In an odd bit of lunatic decision-making, the director of the pilot episode, Jay Sandrich, refused to allow McClanahan to use the inimitable southern accent that has since become a hilarious piece of TV history. So we were robbed of hearing the “true” Blanche in what was an uproarious start to the series. Incidentally, Sandrich returned to direct Girls only one other time in what is widely regarded as the show’s nadir: the piggyback pilot for Empty Nest that included Paul Dooley and Rita Moreno hijacking the show to set up their own series. It eventually came about with a heavily augmented cast and scenario.
The first four or five seasons of this show rank among the all-time funniest programs that ever aired on TV. The mix of actresses/characters was top-notch, the stories were both hysterical and yet touching and the dialogue teemed with unbelievably clever and humorous dialogue. Not long after director Terry Hughes departed (long referred to as “The Fifth Golden Girl”) to concentrate on a feature film career, the tone of the show gradually shifted and it became far more arch, knowing, crass and silly. There were still magic moments to be had (and certainly the two-part finale was sensational as well as touching), but things had veered a bit too far off course for this viewer’s satisfaction. (Sophia jumping off the roof of a mansion into a pile of leaves? Miles having been in the witness protection program all along? The list goes on…)
It didn’t help that each of the actresses actually began to look progressively younger and more fit as the show wore on instead of the other way around! Blanche’s vain attitude and self-indulgence was far more hilarious when it was obvious that she didn’t fit her own descriptions of herself. Once Rue genuinely started to look sensational, her caustic remarks took on an unwelcome edge. Likewise, Rose got to be extra idiotic, Dorothy indulged in some needlessly goofy scenarios and Sophia was far too “in on the joke” and didn’t resemble her character as initially conceived at all. Once again, Bea Arthur decided to depart the show, but, thankfully, each actresses managed to snag an Emmy apiece.
Rue’s Emmy speech was memorable in that she recounted the way that casting directors had encouraged her to give up any hope of a film & TV career because she wasn’t photogenic. It was a poignant and memorable moment for her and her fans.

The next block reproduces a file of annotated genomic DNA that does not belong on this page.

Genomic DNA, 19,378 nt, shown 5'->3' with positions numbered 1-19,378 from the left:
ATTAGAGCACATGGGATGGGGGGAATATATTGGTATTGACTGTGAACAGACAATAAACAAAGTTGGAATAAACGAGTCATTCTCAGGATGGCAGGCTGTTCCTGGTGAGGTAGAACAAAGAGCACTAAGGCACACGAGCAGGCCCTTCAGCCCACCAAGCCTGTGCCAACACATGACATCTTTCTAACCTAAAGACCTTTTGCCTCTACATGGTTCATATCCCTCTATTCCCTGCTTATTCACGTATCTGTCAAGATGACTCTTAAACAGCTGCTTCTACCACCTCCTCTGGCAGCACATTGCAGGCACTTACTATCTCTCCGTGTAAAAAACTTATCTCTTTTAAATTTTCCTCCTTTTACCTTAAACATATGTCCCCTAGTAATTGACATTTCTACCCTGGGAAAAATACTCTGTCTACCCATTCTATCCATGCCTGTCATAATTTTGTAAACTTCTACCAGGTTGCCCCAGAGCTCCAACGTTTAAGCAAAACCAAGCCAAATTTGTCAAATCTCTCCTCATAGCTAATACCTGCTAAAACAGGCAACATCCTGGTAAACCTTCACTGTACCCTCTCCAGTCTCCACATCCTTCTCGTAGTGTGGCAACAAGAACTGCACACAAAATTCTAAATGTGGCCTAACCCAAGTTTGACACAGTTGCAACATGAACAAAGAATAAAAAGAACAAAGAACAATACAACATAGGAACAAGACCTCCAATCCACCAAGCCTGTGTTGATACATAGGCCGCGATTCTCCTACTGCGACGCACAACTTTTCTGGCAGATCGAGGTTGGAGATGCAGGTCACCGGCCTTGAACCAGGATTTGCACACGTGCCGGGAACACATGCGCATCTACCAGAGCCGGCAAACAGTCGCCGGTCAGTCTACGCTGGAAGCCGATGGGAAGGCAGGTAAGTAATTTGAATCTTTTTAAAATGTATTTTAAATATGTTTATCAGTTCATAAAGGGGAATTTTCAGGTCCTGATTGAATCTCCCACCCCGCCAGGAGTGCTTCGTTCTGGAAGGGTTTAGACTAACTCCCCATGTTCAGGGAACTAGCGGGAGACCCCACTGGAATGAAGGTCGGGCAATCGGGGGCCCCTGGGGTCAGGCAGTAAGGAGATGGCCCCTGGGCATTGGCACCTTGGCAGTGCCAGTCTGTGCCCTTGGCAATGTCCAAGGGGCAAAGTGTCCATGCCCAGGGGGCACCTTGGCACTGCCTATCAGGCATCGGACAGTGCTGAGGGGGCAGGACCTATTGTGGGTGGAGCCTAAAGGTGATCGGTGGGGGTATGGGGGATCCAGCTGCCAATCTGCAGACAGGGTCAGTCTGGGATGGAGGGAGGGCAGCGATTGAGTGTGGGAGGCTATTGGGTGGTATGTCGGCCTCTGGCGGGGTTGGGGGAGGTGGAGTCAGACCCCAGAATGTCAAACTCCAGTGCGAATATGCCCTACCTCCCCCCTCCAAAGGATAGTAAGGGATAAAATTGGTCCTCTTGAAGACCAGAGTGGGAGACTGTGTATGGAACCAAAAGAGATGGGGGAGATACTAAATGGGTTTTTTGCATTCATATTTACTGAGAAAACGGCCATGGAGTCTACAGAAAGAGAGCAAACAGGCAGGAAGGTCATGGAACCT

The remaining ladies took part in a horribly misguided spin-off of The Golden Girls called The Golden Palace. By now, the chemistry was almost completely drained (the trio was often referred to "a table with one missin leg") and it was quietly cancelled after one season.
Rue, however, remained busy. She portrayed The Mother Superior in televised productions of Nunsense and Nunsense 2: The Sequel and had a string of well-received TV movies called Children of the Bride, Baby of the Bride and Mother of the Bride. Though she had made some brief forays onto Broadway early in her career, she had two notable projects later on in which she was featured as a “name,” a revival of The Women and a stint in Wicked, both, of course, featuring her in showy supporting roles. In a bit of startling casting against type, she portrayed a severely wounded military academy instructor in the sci-fi, CGI extravaganza Starship Troopers!
A treacherous and debilitating battle with breast cancer came her way in the late-90s, but she licked it with her by-now customary determination and aplomb. This, and her career and marital exploits, was examined in her autobiography My First Five Husbands. McClanahan has said that it took some getting used to for her play the man-hungry Blanche Devereaux. However, she revealed herself to be no slouch at landing men throughout her life (she is currently on hubby number six and Bea Arthur was quoted as having said, “Rue always puts on a great wedding!”), even taking part in a steamy affair with a pre-fame Brad Davis of Midnight Express. A lifelong animal lover (and tireless advocate for them and for other charitable causes), she also related some of her feelings in that area.
In 2008, a shockingly heavy and bloated-looking McClanahan appeared in twelve episodes of the cable series Sordid Lives, a prequel to the chicken-fried play and movie of the same name. Though it wasn’t always easy to see the formerly vivacious and sassy actress in a part like this, she retained her sense of comic abandon, her character enjoying a late in life love affair with a neighbor who had no legs!
Anyone who enjoys Rue and who has a couple of hours to spare should check out her zesty, candid and amusingly snarky Archive of American Television interviews, presented in 5 parts. Her entire career is recounted and she pulls no punches in discussing the projects and personalities she dealt with and/or enjoyed over the decades. She’s delightful throughout, practically giving a performance of a sort, though she’s clearly shooting from the heart and why not?!
She does lament to a degree the fact that she has played hundreds and hundreds of roles in her life and yet will always be “Blanche,” but what a role to be remembered for, and ultimately, she understands that. It’s not possible to add up the laughs she’s given me over the years through her work as that character.